We present a case of severe asymptomatic metabolic acidosis due to topiramate in an adult woman.

 

CASE

A 46-year old previously healthy white woman came to our hospital with a complaint of intense chest pain for at least 5 days with tenderness on the site of the pain indicating traumatic origin. There were no other symptoms, and physical examination plus X-ray and laboratory evaluation excluded pleural or pulmonary disease. Later, a radiograph of the ribs, a chest CT scan and a radionuclear bone scan showed a small traumatic lesion in the area of the pain. At the hospital entrance, her arterial blood gas analysis revealed metabolic acidosis: pH (7.31), pCO2 (18.1 mmHg), pO2 (121.0 mmHg), HCO3 (8.9 mmol/L), CO2 (9.5 mmol/L), base excess (-14.1 mmol/L). Renal function was normal (creatinine 0.9 mg/dL), urinary ultrasonography showed two apparently normal kidneys, non-fasting blood glucose was 112 mg/dL, potassium 3.9 mmol/L, sodium 140 mmol/L, chloride 107 mmo/L, serum amylase 54 U/L, AST 12 U/L, serum gamma-glutamyl transferase 12 U/L, prothrombin time 13.2 seconds, alkaline phosphatase 52 U/L, hemoglobin 12.8 g/dL, hematocrit 37.5%, leukocyte count 8400, normal urinalysis with urinary pH 5.0. Serum anion-gap was 13. We repeated the arterial blood gas analysis after 3 hours: pH (7.31), pCO2 (24.1 mmHg), pO2 (134.4 mmHg), HCO3 (11.8 mmol/L), CO2 (12.5 mmol/L), base excess (-11.9 mmol/L). Subsequent analysis revealed a normal serum lactate of 1.53 mmol/L, normal serum protein eletrophoresis (with light hypoalbuminemia - 3.05 g/dL), absent cryoglobulins, normal calciuria and phosphaturia.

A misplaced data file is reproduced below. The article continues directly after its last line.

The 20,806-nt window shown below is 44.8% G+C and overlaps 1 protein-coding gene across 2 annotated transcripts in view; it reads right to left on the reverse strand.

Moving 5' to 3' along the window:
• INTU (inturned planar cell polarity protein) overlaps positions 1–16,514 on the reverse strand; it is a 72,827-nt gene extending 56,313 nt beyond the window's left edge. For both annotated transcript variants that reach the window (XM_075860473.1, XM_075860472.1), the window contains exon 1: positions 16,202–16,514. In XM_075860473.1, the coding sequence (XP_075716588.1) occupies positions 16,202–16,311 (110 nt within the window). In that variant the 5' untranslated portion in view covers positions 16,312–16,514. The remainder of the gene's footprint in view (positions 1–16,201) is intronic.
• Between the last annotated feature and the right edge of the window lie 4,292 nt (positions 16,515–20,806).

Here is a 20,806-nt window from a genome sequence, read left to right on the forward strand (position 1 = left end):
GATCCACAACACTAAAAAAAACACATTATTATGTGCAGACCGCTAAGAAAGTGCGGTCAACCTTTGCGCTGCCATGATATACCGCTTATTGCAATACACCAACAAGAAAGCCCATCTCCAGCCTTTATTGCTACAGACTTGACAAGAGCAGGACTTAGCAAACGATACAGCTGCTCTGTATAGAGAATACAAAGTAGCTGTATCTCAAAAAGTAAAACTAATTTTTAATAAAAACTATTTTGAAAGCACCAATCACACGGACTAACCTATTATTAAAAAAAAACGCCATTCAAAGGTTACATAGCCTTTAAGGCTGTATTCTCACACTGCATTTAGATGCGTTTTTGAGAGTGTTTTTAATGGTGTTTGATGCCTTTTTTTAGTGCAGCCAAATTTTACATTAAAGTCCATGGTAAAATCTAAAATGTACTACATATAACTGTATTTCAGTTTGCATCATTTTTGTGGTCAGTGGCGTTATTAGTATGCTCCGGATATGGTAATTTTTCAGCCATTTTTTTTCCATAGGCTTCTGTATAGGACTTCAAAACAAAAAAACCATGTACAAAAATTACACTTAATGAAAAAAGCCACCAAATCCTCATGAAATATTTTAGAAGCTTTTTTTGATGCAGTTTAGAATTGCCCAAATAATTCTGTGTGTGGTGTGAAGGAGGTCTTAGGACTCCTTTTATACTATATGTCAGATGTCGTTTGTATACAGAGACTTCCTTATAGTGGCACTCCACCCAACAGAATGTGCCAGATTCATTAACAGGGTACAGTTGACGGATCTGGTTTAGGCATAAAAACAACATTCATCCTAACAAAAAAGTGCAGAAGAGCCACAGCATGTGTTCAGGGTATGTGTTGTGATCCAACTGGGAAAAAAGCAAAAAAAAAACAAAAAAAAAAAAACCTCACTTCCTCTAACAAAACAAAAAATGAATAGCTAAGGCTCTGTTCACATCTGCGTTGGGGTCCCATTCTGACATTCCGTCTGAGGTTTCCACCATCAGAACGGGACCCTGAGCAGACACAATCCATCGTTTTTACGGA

She had been in use of topiramate as anti-vertiginous therapy for the last 3 months at a daily regular dosage of 100 mg. As vertigo symptoms ceased with this medication, she was reluctant to accept our indication to stop using it. However, on the 5th day of hospitalization we obtained her consent to withdraw the medication. Arterial blood gas analyses or venous serum CO2 were repeated on the 2nd, 4th, 7th, and 9th days of hospitalization, all with similar acidosis findings.

The patient was discharged from hospital on the 12th day - seven days after stopping topiramate - with the following arterial blood gas results: pH (7.36), pCO2 (18.7), pO2 (134.0), HCO3 (10.3) and CO2 (11.0 mmol/L), base excess (-11.8mmol/L) - metabolic acidosis with partial respiratory compensation. She returned 30 days later (five weeks after topiramate withdrawal), when a normal complete arterial blood gas result was found - pH (7.44), pCO2 (35.0 mmHg), pO2 (124.0 mmHg), HCO3 (23.0 mmol/L) and CO2 (24.0 mmol/L), base excess (zero). She was no longer on topiramate.

 

DISCUSSION